Bitcoin transactions have several advantages for store owners, Rosenblum said. Processing fees are far lower than those for credit cards, or online payment systems such as PayPal or Square - typically less than 1 percent, compared with 3 percent or more for credit cards. Second, there are none of the risks associated with credit card fraud, where retailers have to reimburse the credit card companies if something is purchased with a stolen number. Third, Bitcoin payments clear more quickly, compared with the three or four days it takes to arrive in a merchant's account.

Rosenblum attended a Bitcoin conference in Miami at the end of January, and the consensus at that event was that Bitcoin use won't continue to grow "unless there are some regulations wrapped around it," Rosenblum said. Investors and the average user, she said, want to see government regulation that ensures "it's guaranteed someway, somehow," before diving in. Right now, the wild price swings are scaring away the wary.

Bitcoin investors are willing to take the risk on an unbacked currency because they are banking on it increasing in value. So far, bitcoins have rebounded, and increased in value after every plunge. Businesses that take bitcoins don't expect to have any risk, because they say they immediately convert their bitcoins into dollars.

Some businesses that have been early acceptors of Bitcoin have a young owner or key staff member who is a Bitcoin enthusiast.

Jack Apkarian, the 30-year-old owner of Jeffersons, a men's urban, hip-hop clothing store in Bergenfield, began accepting Bitcoin on his online e-commerce site,, three months ago and already has received several online orders in bitcoins from international customers. Ashod Balanian, the programmer for Jeffersons' website and Apkarian's partner in a website development business, convinced him to incorporate Bitcoin payments into the Jeffersons' website.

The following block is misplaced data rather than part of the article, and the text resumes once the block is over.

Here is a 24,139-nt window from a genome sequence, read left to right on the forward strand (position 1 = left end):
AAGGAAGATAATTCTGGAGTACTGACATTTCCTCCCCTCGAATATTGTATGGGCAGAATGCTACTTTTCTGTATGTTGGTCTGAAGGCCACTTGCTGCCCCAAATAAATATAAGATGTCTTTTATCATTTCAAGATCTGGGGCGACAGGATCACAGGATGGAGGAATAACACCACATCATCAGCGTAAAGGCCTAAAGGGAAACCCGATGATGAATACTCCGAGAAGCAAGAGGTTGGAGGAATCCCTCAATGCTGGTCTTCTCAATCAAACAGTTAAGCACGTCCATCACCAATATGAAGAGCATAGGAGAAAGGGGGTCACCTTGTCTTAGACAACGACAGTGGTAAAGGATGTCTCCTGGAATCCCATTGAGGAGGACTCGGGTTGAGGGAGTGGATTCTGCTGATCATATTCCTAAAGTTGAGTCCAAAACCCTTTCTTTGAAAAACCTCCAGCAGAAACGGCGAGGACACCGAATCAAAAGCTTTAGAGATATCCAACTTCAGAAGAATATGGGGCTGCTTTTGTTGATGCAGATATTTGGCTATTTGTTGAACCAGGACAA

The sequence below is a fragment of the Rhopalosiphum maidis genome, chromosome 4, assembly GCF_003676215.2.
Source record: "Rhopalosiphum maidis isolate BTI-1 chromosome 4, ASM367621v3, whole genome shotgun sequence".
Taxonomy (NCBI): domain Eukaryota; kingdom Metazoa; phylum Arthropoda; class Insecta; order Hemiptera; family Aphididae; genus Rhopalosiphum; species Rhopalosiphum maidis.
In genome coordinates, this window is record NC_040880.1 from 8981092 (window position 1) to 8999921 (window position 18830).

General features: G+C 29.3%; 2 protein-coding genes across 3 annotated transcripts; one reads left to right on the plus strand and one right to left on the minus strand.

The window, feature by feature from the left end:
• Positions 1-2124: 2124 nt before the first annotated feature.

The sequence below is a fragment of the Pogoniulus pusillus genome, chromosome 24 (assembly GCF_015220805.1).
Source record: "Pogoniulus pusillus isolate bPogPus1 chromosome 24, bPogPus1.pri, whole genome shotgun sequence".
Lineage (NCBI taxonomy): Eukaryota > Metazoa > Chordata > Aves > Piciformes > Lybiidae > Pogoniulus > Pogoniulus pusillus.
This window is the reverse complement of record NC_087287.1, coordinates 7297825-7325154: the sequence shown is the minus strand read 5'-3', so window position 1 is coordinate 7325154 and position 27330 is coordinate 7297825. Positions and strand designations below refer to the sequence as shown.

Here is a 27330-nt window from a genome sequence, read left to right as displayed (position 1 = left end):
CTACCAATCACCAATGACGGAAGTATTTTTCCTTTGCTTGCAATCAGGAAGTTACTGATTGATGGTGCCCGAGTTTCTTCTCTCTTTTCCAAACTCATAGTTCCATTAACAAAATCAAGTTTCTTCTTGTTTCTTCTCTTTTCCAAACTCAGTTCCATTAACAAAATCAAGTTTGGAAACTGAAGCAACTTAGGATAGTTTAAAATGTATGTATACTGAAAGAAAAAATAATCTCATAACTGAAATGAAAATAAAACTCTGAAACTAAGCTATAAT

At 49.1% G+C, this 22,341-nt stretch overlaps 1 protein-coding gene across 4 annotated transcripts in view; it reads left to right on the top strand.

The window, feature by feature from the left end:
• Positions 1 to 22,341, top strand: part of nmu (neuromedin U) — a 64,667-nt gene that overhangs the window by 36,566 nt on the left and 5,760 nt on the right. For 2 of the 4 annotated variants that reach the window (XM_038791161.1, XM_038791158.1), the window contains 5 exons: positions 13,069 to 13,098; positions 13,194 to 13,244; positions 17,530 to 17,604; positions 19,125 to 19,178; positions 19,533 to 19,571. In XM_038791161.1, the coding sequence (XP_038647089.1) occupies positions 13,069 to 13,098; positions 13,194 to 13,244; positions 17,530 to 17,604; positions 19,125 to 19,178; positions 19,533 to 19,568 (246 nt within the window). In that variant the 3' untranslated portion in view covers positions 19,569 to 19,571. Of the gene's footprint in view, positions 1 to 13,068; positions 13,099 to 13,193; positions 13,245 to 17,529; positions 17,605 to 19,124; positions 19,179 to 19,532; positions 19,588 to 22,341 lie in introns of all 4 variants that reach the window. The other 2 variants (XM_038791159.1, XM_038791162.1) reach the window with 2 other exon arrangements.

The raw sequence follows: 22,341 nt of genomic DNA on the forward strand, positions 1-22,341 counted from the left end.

"Bitcoins are going to be a big part of the future of e-commerce so we wanted to secure ourselves as one of the first companies, and specialty retailers, in the state that accepts them," Apkarian said.

At Helen's Pizza in downtown Jersey City, it was owner Steve Kalcanides' 36-year-old son, Nicholas, who was the currency's advocate. Nicholas began exploring Bitcoin as an investment during the Cyprus financial crisis last spring, when that country's banks were closed for two weeks and withdrawals were limited. The pizzeria announced in mid-January that it would begin accepting Bitcoin, and got its first bitcoin-paying customer Feb. 1 But, Steve notes, that customer was another merchant who wanted to see how a Bitcoin payment worked in a retail setting. The cash register sign saying Helen's accepts Bitcoin is drawing interest, but not a lot of Bitcoin payments yet.

"It's just another form of payment," Steve said. "You take credit cards, you take cash, now we take Bitcoin," he said.

A Class Limousine in Bridgewater became one of the first New Jersey businesses to accept Bitcoin more than a year ago at the suggestion of its accounts manager, Aaron Williams, 25. Williams a few years ago began mining bitcoins himself, investing in the computer hardware needed for the high-speed calculations. The limo company decided to accept Bitcoin, he said, because "we expected the currency to grow, and we expected people to adopt the currency, especially travelers," Williams said.

The limousine company also liked the lower transaction fees, he said.

Typically the limo passenger has a Bitcoin wallet service, such as Coinbase, or a Bitcoin access key stored on his or her smartphone. The access key is an encrypted code - a string of numbers and letters - that lets the spender unlock his or her stored bitcoins, and send the needed amount over the Internet. The driver also has a smartphone, loaded with a QR - quick response - code that the client scans to get the limo company's Bitcoin account for the payment transfer.

"It's quick for the driver, quick for the client," Williams said. "There's no credit card to capture, or signature to get."

The limo company owners believe that accepting gives the company a market niche, particularly with international travelers. "The comparison would be before credit cards became popular; if only one limo business in the tri-state area was accepting credit cards and I wanted to pay by , I would go with that service," Williams said.

©2014 The Record (Hackensack, N.J.)